There is deep divinity in the first moments I open my eyes in the morning. The solitude, the stillness, the calm, but most importantly, the realization that I will be drinking my cup of coffee in a few minutes.

Coffee. My friend, my foothold, my morning routine.

My admiration for coffee does not have deep roots in my life story; I only learned to love him with my first job five years ago. It came as a demonstration, a break from my gloomy desk, and an excuse to socialize with my new colleagues. Soon enough, its bitter taste and sweet aroma became an addiction; one cup turned into three, and the hours between 11 a.m. and 2 p.m. were excruciatingly long.

Three jobs later and I still carry those cravings with me. But now that I am self-employed, my mornings are not so rushed and my first cup of coffee I get it with attention. In fact, it acts as a closure to my morning routine consisting of:

Lie in bed for a few minutes and appreciate the rare moments of total peace.
Brushing my teeth
Making my bed
Meditating for 20 minutes
Have a coffee while catching up on the news

With the last sip, I realize it’s time to get down to business. But I do it with joy because I know that I have taken care of my personal morning schedule, a schedule that has been designed specifically for me, by me. But why is this so important?

Famous athletes, business moguls, presidents, and all successful people have one thing in common: They have cultivated a morning routine that serves them in the best possible way.

Barack Obama starts his day at 6:45 am with a workout followed by reading various newspapers, has breakfast with his family, and finally heads to work at 9 am. Michelle Gass, president of the giant Starbucks chain, wakes up at 4:30 a.m. M. To go for a run. Steve Jobs would look in the mirror every morning and ask “If today was my last day, would I want to do what I am about to do today?” And every time the answer was “No” for too many days in a row, I’d say “… I know I need to change something.”

We may not be the Obama or Gass ‘and Jobs’ of the world, but we all have a purpose that we love to fulfill every day. Roy F. Baumeister, a psychologist and author, suggests in his book “Willpower: Rediscovering the Greatest Human Strength” that our willpower is strongest in the morning, which means that if we set out to accomplish something during the next 24 hours, when we wake up, then we are more likely to succeed.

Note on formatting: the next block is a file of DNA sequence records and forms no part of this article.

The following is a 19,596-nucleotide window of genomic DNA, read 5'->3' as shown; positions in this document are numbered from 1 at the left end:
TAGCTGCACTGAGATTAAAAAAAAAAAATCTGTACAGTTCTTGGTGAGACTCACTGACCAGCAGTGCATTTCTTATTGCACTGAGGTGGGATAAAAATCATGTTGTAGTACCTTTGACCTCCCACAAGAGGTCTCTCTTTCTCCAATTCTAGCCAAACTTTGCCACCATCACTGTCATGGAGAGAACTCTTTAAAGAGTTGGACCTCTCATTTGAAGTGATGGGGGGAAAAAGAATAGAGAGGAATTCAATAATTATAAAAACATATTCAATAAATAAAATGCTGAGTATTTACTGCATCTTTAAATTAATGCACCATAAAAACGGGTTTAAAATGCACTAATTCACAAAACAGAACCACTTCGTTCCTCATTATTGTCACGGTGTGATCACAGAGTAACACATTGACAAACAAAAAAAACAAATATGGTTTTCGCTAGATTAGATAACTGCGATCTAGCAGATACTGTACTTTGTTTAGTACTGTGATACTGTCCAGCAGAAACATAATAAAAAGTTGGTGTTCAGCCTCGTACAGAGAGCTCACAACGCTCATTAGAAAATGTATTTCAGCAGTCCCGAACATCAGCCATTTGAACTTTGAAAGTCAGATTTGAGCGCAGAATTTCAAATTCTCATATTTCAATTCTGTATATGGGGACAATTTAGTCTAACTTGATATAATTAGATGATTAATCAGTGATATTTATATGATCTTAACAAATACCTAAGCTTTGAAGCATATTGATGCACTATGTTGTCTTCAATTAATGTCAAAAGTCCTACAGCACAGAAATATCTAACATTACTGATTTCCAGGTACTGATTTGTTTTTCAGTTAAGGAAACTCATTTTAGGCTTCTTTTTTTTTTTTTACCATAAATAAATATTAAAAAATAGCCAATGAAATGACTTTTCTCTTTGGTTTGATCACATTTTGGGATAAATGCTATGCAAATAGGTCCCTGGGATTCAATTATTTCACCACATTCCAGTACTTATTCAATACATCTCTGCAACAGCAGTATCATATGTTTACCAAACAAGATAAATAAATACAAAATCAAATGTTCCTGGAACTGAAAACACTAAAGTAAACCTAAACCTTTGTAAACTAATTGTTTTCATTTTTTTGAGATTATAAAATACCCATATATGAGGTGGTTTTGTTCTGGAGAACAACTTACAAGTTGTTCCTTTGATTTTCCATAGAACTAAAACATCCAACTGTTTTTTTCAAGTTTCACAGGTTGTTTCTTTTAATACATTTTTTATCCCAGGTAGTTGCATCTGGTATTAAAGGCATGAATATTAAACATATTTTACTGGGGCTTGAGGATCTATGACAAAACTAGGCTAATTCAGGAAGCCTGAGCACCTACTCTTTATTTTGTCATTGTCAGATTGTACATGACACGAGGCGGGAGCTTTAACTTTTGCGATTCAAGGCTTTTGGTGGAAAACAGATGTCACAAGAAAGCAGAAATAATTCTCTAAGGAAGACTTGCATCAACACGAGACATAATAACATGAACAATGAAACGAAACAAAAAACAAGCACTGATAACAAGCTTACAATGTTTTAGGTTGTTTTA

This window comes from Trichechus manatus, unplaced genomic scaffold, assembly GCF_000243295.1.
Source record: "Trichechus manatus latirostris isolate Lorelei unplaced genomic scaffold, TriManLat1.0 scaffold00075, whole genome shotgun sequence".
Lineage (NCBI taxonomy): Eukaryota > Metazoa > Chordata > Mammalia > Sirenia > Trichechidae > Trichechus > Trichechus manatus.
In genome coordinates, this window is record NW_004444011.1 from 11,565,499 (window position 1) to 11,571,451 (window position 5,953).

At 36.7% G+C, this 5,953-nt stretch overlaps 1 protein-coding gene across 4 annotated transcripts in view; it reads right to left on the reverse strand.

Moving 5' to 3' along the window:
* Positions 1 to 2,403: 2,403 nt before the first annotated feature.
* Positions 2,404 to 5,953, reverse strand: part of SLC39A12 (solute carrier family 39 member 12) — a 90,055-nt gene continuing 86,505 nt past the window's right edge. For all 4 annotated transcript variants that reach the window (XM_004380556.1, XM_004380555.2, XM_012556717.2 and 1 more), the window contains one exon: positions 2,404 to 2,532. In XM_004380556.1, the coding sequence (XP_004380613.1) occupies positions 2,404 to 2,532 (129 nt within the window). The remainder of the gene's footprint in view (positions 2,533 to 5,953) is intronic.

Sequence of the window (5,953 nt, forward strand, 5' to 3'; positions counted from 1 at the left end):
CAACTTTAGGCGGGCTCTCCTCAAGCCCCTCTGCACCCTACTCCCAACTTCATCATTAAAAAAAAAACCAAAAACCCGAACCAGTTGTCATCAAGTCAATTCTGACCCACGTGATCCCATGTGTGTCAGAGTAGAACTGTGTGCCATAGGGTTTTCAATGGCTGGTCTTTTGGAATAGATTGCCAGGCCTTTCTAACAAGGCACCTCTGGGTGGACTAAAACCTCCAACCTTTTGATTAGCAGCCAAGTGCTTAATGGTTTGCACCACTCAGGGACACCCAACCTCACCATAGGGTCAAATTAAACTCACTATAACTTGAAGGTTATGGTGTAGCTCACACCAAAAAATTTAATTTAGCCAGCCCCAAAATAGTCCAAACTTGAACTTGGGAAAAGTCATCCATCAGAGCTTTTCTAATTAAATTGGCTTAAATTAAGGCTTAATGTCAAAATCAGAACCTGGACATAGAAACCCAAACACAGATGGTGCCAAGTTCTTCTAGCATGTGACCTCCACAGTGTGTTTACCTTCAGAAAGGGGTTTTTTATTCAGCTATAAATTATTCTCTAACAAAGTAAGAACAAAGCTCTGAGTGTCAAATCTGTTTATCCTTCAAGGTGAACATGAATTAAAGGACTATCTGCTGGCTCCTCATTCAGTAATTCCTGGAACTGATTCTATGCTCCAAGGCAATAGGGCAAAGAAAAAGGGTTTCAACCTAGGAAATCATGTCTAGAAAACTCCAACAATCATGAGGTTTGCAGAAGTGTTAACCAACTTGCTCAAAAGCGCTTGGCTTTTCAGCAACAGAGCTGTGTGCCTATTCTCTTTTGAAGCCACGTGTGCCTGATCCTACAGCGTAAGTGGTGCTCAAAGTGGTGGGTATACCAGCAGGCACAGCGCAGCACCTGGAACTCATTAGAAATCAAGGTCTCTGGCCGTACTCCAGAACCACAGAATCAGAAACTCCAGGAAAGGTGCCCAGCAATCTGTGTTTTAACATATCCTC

Many of us make the mistake of assuming that we are night owls and that morning is the enemy, and I was no exception. But as the number of candles on my cake increased and the days dragged on in mental and physical exhaustion, I began not only to appreciate the dream, but to daydream about the moment I got into bed. And so I convinced myself to be up at 7am and completely forget the snooze button. But my plan completely failed.
Although I managed to wake up to my first alarm, I was groggy and bitter. I skipped breakfast and shuffled into the office with a frown. I was tired and didn’t want to be spoken to until at least 9 a.m. M.

A few months after this vicious routine, I realized that I actually felt worse. After much research, I knew that my fundamentals were wrong; I sure woke up early, but I didn’t go to bed at a time that would give me enough sleep. A few weeks and self-experimentation later, my body adapted to having the lights off at 10:30 p.m. and waking up gracefully at 7 a.m. A good night’s sleep meant waking up in a good mood and wanting to eat breakfast, and I They were so surprised by the big changes that these small modifications made that I kept doing more. Now here I am, with an effective morning AND sleep routine.

The transition to becoming a morning person is difficult and excruciating for many, but it is worth it.

It doesn’t happen overnight and the key is to literally take it one step at a time. I started by setting the alarm for fifteen minutes every other day. It took me a couple of weeks to finally reach my goal, but I’ve been attached to it ever since, including on the weekends.

My mornings set the standard for the rest of my day. They are also empowering; they act as a compelling reminder that I am entitled to quality time for myself, which is something that I believe everyone deserves.

So why not take the first step? Go to bed thirty minutes earlier tonight and wake up fifteen minutes earlier tomorrow morning. Make breakfast when you get back from work today and maybe even download a playlist to help you wake up in the morning. The most important thing is that you do not forget to prepare that cup of coffee.

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